[Staff Editorial] Make personalized counseling more personal


Kaitlyn Sitton

Each year, the counselors hold “personal counseling” meetings with every assigned student.


You sit in your house office with a few other students who have been pulled out of class just like you. As you wait, a bright orange slip sits in your hands reading Personalized Counseling. As you read these words, you begin to wonder about their meaning.

Personalized Counseling is a time for the counselors to sit and talk with you about your classes, goals, schedule, and GPA. However, many other topics could be added to these sessions to make the sessions more personal. It may be important to know about your schedule and what classes you want to take in the future, but many students are struggling with issues such as stress, friend trouble, or any sort of mental health issues and don’t know how to ask for help.

It is understood that schedules are something that has to be talked about but that doesn’t have to be the session’s main focus. It is preached to us that mental health matters but the counselors don’t seem to have the time to discuss these issues. If we instead use a part of these personalized counseling sessions to talk about what is going on in students’ lives, maybe students would be more inclined to speak with them about their issues and get help to overcome them.

Each counselor has around 400-500 students in their house office making talking to each one very difficult. Because of this, it would be beneficial for the administration to hire more counselors. Hiring additional counselors for the school would help make the experience actually “personalized.” Counselors would have fewer students and be able to get to know each one better. Their schedule might also be free enough to allow them to meet with students when students need them most. Each appointment would be less rushed and students might feel comfortable sharing what they are truly feeling and how things are going.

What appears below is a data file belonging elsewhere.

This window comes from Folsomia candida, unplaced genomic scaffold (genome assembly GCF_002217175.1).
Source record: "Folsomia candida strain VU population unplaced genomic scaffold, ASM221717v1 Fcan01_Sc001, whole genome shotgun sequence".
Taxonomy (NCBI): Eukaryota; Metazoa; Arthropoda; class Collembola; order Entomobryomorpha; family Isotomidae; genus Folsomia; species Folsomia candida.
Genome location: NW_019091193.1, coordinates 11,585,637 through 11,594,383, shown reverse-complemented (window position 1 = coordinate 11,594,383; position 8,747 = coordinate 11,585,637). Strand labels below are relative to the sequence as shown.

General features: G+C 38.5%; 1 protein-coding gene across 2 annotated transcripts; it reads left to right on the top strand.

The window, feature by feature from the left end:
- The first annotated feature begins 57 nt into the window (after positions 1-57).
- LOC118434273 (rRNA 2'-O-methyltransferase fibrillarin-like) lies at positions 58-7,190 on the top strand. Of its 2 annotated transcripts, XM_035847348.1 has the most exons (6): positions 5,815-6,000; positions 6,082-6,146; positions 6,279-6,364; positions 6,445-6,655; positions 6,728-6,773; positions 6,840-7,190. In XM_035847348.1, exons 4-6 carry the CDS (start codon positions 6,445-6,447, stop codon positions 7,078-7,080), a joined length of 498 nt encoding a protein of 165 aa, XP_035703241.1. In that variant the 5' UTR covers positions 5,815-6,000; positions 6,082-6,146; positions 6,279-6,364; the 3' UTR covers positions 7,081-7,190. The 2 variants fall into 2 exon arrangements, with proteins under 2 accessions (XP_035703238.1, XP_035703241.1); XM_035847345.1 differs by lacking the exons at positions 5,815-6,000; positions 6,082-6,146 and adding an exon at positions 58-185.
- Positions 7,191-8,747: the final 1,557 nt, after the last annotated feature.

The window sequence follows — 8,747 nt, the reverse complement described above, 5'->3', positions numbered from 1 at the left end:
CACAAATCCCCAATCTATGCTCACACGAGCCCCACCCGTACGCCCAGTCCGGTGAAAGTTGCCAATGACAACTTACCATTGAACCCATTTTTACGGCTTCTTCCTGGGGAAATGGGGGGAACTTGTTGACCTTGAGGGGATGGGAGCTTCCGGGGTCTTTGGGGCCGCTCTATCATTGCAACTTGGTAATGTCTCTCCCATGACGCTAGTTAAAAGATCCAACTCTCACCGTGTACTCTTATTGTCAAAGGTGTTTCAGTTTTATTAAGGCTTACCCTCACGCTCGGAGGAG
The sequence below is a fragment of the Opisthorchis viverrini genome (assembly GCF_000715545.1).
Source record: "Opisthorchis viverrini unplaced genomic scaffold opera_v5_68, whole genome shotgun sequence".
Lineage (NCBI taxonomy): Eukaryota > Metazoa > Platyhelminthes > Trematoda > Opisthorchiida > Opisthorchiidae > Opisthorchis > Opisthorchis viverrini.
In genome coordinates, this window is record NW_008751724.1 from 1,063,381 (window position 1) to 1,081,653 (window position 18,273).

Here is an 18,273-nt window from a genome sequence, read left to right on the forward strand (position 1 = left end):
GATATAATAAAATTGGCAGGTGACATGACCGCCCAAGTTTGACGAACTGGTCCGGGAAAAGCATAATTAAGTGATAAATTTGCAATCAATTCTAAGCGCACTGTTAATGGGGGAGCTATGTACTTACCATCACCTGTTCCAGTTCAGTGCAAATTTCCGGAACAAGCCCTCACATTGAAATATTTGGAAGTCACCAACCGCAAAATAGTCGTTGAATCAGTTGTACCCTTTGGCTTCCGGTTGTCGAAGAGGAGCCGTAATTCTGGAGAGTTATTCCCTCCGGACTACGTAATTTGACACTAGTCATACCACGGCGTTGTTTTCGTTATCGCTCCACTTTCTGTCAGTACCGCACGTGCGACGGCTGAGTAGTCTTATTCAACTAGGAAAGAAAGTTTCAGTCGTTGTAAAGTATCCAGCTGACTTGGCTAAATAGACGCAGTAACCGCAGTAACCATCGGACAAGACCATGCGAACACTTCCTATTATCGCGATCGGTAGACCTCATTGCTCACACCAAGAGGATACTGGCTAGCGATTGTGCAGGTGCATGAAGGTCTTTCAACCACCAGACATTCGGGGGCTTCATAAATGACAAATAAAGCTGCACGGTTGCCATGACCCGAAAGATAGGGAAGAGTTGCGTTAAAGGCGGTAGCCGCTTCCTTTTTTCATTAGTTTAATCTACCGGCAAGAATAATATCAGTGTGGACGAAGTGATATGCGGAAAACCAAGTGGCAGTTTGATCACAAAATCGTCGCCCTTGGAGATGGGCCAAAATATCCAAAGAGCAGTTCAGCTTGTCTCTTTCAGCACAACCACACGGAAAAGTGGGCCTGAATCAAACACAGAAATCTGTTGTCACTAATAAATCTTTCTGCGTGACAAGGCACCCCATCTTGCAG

In addition, more counselors would allow for only one student to be pulled out of class at a time. When being pulled out of class for your personalized counseling session, it feels very impersonal with two or three other students joining you. This makes students feel rushed while in their sessions, knowing that someone is waiting on them. In addition, the students waiting in the office are missing valuable instructional time, having to sit and wait for their personalized counseling session to begin.

Personalized counseling has helped students to have a better understanding of their schedule and what classes are offered, but by implementing a more personalized aspect to these sessions, it could help more students speak out about their mental health and become more comfortable with their counselors in order to do so.